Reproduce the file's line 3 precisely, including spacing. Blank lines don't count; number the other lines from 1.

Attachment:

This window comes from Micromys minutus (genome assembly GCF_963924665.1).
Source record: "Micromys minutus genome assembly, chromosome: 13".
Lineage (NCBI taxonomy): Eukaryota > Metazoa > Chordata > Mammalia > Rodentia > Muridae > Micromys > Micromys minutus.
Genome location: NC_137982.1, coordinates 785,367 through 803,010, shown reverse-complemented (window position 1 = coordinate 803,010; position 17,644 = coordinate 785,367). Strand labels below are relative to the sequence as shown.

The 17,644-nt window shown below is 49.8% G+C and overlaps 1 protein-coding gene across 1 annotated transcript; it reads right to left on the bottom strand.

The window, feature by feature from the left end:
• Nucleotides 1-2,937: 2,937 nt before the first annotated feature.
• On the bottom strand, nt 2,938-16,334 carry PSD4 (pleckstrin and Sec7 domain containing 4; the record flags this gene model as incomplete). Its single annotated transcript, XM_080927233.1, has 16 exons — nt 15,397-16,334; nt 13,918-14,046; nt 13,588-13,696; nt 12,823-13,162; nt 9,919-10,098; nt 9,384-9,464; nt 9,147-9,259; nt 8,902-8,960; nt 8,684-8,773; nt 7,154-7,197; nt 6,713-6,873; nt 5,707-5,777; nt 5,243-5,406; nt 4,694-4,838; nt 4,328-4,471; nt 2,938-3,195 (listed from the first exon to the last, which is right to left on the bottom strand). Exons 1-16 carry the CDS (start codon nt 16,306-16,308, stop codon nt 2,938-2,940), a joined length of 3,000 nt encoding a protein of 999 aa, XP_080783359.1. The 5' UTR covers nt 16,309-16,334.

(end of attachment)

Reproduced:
Lineage (NCBI taxonomy): Eukaryota > Metazoa > Chordata > Mammalia > Rodentia > Muridae > Micromys > Micromys minutus.